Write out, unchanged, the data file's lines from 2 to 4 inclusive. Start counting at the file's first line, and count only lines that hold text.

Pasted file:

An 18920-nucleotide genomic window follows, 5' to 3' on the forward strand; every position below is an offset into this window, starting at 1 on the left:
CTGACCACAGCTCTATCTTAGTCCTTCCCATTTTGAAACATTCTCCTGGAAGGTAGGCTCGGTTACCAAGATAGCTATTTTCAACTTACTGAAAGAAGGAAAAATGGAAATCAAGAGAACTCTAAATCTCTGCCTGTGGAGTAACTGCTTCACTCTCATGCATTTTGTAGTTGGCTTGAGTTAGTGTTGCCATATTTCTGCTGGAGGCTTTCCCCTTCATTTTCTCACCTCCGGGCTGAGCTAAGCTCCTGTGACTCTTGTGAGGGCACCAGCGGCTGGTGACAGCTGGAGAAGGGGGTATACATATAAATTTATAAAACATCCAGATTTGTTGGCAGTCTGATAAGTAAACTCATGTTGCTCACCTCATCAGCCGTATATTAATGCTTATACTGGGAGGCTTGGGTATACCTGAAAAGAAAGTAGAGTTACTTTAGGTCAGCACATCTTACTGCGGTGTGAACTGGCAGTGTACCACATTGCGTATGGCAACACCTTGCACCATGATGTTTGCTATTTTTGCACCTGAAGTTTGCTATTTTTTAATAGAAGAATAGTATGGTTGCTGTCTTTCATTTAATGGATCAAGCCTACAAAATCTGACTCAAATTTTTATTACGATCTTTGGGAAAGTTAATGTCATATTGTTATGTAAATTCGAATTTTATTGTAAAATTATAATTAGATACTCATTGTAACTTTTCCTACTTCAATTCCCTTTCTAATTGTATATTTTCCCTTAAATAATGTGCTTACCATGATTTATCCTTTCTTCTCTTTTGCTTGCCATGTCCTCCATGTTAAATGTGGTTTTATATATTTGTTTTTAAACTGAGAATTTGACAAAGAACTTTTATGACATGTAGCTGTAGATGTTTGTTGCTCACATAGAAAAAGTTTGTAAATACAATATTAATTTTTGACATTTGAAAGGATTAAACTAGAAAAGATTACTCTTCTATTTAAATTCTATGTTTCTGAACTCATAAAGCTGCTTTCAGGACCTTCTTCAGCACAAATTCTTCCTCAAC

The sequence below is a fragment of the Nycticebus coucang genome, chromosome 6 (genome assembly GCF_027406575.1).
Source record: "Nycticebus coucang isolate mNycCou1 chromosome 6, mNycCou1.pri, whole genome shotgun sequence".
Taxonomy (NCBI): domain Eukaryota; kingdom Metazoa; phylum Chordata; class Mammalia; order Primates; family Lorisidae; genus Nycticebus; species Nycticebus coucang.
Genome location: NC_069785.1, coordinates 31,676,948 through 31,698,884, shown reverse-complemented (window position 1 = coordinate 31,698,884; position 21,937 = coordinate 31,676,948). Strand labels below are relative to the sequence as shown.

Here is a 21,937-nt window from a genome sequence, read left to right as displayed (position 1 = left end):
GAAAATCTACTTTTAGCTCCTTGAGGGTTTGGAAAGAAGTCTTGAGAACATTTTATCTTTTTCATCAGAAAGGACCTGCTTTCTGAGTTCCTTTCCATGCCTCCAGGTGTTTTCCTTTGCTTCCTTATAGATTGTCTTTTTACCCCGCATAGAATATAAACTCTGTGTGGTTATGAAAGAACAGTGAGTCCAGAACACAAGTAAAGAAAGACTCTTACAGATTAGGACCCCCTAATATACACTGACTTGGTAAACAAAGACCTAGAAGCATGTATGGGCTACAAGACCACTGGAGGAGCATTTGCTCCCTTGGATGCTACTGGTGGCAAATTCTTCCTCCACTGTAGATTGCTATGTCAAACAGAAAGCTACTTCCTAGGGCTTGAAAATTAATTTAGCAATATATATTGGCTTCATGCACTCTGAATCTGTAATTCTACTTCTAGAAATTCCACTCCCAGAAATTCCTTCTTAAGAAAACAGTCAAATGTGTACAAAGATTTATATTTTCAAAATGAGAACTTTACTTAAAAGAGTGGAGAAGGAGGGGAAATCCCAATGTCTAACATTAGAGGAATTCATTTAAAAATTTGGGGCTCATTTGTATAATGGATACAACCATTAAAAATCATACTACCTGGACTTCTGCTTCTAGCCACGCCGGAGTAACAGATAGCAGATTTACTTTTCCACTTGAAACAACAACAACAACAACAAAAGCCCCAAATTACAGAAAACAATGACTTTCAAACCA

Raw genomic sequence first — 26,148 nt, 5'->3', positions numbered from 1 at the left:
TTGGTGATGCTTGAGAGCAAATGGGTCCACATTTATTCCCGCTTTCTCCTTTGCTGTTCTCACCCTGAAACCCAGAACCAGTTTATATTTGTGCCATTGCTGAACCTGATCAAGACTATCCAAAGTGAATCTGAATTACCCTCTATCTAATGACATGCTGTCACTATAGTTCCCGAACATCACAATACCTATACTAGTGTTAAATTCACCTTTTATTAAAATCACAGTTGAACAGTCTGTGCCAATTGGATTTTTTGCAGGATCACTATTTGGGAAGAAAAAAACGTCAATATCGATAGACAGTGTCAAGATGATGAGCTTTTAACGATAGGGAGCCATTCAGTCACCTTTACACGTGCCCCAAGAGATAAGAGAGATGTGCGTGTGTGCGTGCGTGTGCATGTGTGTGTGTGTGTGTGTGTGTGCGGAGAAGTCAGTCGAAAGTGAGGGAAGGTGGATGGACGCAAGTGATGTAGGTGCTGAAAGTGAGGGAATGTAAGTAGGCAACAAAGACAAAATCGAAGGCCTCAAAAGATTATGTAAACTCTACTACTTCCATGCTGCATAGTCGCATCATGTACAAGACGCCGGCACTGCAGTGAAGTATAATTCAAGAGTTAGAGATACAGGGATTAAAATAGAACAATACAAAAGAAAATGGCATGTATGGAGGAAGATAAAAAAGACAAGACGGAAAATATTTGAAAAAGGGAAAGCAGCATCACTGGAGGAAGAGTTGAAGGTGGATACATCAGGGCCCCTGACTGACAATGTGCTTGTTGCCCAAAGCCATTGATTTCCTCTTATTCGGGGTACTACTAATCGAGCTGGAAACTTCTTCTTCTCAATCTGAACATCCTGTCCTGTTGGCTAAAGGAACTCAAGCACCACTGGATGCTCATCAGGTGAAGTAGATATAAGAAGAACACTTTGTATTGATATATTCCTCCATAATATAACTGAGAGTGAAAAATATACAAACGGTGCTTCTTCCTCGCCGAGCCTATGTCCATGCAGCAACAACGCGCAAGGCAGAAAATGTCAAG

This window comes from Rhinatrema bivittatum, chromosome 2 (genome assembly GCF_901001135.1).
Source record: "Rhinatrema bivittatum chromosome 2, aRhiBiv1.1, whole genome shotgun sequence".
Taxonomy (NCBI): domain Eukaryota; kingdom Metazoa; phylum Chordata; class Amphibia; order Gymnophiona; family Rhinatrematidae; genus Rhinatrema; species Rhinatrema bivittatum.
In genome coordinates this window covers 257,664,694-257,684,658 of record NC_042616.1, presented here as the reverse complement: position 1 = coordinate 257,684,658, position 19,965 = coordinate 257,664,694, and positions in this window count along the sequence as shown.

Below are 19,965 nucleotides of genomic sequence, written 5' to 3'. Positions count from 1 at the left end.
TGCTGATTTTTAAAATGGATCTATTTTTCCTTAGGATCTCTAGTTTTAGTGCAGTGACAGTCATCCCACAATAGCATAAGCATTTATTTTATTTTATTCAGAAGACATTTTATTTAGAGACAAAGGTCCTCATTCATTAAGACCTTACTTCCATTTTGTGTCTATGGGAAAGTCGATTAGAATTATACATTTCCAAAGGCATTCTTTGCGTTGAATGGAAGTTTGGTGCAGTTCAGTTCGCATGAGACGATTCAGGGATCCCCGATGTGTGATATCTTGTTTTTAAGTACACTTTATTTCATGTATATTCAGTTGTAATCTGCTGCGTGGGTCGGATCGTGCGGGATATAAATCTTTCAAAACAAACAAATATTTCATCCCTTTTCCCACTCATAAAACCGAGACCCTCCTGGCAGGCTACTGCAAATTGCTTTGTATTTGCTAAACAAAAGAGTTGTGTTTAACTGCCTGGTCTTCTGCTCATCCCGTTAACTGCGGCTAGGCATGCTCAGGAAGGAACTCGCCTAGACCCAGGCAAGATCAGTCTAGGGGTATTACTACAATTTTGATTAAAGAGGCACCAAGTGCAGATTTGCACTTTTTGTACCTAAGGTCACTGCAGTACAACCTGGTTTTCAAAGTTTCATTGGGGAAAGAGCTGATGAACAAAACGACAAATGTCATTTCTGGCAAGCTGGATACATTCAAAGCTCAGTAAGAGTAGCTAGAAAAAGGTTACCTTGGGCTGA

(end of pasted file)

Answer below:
CTGACCACAGCTCTATCTTAGTCCTTCCCATTTTGAAACATTCTCCTGGAAGGTAGGCTCGGTTACCAAGATAGCTATTTTCAACTTACTGAAAGAAGGAAAAATGGAAATCAAGAGAACTCTAAATCTCTGCCTGTGGAGTAACTGCTTCACTCTCATGCATTTTGTAGTTGGCTTGAGTTAGTGTTGCCATATTTCTGCTGGAGGCTTTCCCCTTCATTTTCTCACCTCCGGGCTGAGCTAAGCTCCTGTGACTCTTGTGAGGGCACCAGCGGCTGGTGACAGCTGGAGAAGGGGGTATACATATAAATTTATAAAACATCCAGATTTGTTGGCAGTCTGATAAGTAAACTCATGTTGCTCACCTCATCAGCCGTATATTAATGCTTATACTGGGAGGCTTGGGTATACCTGAAAAGAAAGTAGAGTTACTTTAGGTCAGCACATCTTACTGCGGTGTGAACTGGCAGTGTACCACATTGCGTATGGCAACACCTTGCACCATGATGTTTGCTATTTTTGCACCTGAAGTTTGCTATTTTTTAATAGAAGAATAGTATGGTTGCTGTCTTTCATTTAATGGATCAAGCCTACAAAATCTGACTCAAATTTTTATTACGATCTTTGGGAAAGTTAATGTCATATTGTTATGTAAATTCGAATTTTATTGTAAAATTATAATTAGATACTCATTGTAACTTTTCCTACTTCAATTCCCTTTCTAATTGTATATTTTCCCTTAAATAATGTGCTTACCATGATTTATCCTTTCTTCTCTTTTGCTTGCCATGTCCTCCATGTTAAATGTGGTTTTATATATTTGTTTTTAAACTGAGAATTTGACAAAGAACTTTTATGACATGTAGCTGTAGATGTTTGTTGCTCACATAGAAAAAGTTTGTAAATACAATATTAATTTTTGACATTTGAAAGGATTAAACTAGAAAAGATTACTCTTCTATTTAAATTCTATGTTTCTGAACTCATAAAGCTGCTTTCAGGACCTTCTTCAGCACAAATTCTTCCTCAAC

The sequence below is a fragment of the Nycticebus coucang genome, chromosome 6 (genome assembly GCF_027406575.1).
Source record: "Nycticebus coucang isolate mNycCou1 chromosome 6, mNycCou1.pri, whole genome shotgun sequence".